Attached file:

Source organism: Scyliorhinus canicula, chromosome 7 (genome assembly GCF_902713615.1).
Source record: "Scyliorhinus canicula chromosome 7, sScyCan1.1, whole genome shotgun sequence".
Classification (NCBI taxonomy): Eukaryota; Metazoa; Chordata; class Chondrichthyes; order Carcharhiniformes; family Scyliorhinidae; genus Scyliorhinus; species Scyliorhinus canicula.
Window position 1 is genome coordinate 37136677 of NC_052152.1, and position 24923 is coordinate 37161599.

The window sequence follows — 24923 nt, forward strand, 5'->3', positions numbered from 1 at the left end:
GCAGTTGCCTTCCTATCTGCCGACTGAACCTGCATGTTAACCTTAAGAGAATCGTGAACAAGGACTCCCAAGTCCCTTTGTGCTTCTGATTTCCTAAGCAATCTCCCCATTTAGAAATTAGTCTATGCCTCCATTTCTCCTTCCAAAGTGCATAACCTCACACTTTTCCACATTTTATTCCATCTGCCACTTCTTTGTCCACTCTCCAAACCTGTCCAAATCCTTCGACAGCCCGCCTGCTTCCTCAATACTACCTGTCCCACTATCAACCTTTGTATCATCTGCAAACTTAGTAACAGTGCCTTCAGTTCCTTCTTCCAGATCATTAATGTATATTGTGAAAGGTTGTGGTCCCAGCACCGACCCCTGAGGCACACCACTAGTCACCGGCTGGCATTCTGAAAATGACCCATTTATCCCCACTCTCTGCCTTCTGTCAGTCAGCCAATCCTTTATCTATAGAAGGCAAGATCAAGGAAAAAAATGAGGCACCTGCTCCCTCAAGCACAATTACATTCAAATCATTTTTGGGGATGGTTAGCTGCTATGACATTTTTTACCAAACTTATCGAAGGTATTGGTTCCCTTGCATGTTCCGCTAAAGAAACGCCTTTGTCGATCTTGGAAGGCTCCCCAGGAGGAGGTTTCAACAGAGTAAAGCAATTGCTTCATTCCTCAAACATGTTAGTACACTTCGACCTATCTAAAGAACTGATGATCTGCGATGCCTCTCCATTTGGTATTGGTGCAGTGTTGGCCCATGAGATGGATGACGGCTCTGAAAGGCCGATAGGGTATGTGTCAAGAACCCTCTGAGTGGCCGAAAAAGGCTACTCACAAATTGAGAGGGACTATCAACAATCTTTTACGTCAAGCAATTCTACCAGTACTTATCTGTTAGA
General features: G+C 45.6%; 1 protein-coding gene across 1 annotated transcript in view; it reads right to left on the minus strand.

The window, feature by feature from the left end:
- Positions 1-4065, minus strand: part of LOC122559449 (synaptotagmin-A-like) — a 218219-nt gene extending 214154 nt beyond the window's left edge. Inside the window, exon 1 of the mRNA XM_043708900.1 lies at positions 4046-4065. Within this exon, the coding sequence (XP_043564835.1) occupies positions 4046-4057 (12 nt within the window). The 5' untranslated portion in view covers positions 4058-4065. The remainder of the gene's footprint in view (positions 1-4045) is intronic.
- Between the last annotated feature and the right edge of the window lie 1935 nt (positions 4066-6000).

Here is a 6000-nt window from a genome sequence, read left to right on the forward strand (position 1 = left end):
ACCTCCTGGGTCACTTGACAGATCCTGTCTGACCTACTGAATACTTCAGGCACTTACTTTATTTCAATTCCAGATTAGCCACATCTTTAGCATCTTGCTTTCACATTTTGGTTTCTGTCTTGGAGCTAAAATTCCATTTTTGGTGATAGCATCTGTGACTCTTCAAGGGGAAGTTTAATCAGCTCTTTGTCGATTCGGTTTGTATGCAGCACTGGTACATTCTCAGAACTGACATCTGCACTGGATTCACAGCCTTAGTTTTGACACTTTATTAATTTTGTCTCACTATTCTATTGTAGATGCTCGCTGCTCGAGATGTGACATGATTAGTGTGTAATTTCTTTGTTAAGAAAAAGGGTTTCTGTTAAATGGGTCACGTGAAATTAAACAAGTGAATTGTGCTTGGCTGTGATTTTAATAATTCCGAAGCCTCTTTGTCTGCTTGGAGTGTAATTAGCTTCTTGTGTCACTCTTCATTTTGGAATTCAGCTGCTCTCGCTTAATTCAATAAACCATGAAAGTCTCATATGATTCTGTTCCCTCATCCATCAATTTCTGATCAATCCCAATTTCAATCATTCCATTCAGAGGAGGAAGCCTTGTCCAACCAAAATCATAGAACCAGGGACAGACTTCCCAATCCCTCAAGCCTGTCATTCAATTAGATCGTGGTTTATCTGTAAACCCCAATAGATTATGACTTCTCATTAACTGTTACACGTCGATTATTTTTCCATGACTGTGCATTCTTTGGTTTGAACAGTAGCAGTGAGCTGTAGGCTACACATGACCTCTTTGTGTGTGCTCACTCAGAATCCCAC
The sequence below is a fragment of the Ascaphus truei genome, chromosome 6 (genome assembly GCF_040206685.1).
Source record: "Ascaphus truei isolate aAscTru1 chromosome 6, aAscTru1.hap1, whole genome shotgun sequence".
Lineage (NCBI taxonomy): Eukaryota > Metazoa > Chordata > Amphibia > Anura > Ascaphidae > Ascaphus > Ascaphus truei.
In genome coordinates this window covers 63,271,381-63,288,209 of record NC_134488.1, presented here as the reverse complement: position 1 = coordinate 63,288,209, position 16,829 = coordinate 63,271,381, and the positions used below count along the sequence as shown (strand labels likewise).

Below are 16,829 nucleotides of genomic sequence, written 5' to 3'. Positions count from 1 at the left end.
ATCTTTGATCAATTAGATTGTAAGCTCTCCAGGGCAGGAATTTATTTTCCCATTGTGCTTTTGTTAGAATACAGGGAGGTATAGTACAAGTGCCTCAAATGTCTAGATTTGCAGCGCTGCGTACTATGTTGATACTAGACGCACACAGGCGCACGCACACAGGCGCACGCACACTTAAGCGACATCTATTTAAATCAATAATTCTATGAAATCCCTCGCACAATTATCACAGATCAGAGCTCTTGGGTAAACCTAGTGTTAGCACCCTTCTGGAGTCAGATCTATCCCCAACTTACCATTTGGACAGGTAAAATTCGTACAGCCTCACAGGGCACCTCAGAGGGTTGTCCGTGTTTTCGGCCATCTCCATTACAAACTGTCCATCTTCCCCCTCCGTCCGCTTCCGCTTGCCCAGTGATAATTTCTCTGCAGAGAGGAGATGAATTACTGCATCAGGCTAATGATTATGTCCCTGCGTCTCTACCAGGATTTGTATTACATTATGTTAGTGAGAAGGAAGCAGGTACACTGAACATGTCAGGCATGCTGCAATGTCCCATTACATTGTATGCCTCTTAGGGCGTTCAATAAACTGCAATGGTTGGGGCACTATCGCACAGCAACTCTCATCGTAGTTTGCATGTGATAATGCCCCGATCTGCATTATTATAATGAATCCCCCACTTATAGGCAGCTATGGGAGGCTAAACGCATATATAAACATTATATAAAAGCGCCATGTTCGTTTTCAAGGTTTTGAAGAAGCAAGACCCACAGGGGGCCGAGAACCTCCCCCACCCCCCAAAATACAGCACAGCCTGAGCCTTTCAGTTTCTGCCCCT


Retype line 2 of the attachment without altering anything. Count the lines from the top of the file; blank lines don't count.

Source record: "Scyliorhinus canicula chromosome 7, sScyCan1.1, whole genome shotgun sequence".